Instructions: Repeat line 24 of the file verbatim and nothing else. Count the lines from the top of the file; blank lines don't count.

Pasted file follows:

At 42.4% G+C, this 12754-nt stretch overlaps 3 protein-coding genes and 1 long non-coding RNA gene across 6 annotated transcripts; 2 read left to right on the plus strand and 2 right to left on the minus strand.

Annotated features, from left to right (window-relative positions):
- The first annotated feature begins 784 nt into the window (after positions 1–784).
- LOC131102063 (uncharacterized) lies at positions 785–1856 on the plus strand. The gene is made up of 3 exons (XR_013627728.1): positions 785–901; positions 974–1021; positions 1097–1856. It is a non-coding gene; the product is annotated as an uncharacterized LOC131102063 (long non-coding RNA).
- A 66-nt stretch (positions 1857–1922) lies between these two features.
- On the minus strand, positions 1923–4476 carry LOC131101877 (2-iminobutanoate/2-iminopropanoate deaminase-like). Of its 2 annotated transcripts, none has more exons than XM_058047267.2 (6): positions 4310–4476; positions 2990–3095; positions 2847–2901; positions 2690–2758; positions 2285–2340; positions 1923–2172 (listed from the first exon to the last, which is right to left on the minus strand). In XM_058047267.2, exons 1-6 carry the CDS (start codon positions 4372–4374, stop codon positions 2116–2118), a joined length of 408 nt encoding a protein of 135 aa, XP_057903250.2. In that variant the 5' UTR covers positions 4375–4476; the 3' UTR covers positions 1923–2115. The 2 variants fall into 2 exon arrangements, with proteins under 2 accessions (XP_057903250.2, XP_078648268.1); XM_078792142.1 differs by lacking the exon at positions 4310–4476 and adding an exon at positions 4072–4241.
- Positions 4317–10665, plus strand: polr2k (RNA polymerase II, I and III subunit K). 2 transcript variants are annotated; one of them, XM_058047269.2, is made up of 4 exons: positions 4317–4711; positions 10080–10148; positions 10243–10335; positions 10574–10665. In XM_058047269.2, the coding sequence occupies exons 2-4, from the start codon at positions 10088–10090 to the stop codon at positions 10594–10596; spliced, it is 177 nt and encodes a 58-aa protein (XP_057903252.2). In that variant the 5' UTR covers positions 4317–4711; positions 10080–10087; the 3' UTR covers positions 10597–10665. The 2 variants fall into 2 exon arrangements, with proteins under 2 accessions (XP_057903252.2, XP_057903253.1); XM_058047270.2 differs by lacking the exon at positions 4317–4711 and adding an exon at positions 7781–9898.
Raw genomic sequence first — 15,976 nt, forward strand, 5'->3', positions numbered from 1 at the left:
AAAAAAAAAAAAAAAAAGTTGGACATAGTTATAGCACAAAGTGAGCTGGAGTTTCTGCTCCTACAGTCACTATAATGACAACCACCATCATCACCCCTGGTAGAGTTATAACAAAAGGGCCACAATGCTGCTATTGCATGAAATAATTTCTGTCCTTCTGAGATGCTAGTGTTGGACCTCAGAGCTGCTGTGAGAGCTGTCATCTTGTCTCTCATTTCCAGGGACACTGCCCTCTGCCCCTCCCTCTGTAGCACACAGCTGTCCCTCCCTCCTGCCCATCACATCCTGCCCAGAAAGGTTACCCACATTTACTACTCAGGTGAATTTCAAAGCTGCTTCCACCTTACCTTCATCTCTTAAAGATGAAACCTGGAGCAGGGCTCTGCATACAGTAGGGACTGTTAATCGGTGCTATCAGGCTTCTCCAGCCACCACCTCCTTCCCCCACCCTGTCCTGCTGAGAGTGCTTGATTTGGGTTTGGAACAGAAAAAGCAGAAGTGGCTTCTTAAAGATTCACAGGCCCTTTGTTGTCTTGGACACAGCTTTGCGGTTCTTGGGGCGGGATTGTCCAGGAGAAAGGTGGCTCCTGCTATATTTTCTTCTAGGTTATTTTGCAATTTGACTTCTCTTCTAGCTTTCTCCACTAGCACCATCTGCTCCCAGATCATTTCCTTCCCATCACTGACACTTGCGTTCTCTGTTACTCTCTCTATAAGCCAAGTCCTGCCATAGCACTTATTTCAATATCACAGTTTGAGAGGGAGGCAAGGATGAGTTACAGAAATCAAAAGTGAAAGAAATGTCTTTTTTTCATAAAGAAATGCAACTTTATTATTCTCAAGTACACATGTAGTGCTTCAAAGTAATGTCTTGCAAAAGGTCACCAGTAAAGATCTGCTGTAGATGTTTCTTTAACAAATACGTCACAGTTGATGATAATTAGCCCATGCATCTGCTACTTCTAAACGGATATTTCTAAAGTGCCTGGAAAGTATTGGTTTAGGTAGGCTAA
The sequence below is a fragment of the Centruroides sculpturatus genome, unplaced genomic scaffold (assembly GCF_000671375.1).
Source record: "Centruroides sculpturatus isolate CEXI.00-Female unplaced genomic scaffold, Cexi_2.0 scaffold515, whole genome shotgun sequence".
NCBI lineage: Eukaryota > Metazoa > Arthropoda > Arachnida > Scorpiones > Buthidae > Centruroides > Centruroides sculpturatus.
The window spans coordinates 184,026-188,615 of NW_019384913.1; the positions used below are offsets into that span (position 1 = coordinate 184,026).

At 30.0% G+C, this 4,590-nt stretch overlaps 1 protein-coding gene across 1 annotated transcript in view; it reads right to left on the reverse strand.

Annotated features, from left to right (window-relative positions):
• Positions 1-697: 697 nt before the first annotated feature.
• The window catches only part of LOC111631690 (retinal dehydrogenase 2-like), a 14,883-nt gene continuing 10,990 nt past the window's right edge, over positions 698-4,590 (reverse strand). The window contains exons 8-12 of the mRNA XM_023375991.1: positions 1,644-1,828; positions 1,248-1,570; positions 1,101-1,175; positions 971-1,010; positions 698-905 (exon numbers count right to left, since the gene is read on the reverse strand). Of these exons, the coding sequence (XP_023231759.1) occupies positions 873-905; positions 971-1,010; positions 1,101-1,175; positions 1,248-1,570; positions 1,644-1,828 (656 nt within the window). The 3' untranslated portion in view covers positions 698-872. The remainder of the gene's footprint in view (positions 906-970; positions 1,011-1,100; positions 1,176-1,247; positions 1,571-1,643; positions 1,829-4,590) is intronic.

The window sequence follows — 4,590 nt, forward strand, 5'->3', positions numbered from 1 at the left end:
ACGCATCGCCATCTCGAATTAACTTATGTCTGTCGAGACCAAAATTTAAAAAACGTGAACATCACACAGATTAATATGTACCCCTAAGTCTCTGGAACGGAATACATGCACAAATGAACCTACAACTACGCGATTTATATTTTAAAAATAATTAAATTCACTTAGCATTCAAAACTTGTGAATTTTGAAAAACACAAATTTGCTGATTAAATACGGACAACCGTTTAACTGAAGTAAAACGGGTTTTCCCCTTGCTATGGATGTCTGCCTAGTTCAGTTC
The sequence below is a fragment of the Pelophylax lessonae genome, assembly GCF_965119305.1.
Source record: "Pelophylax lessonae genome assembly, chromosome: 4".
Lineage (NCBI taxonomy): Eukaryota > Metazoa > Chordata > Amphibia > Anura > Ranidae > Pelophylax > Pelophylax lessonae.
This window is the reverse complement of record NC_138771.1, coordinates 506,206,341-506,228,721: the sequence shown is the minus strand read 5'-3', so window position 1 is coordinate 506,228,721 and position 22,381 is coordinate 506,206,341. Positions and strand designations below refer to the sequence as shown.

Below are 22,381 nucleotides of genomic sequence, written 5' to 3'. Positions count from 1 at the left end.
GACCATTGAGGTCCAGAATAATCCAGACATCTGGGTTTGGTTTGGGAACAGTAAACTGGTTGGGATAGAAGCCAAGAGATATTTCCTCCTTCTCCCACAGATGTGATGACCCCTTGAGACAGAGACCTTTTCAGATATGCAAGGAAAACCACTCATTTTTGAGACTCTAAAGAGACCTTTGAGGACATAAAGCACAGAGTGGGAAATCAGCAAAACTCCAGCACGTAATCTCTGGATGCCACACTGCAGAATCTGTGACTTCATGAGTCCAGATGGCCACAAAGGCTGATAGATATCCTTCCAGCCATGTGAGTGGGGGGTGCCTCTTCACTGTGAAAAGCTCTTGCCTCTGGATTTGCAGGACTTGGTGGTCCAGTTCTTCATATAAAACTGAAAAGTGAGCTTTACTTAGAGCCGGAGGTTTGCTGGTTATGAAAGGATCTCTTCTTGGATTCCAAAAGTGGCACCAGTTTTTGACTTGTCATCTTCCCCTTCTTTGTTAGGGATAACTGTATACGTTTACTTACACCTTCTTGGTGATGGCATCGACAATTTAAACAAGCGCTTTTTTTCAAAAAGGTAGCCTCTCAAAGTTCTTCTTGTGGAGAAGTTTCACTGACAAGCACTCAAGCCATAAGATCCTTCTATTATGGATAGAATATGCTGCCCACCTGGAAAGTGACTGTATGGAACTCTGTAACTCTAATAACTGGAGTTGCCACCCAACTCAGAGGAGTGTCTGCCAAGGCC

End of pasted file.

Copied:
Below are 22,381 nucleotides of genomic sequence, written 5' to 3'. Positions count from 1 at the left end.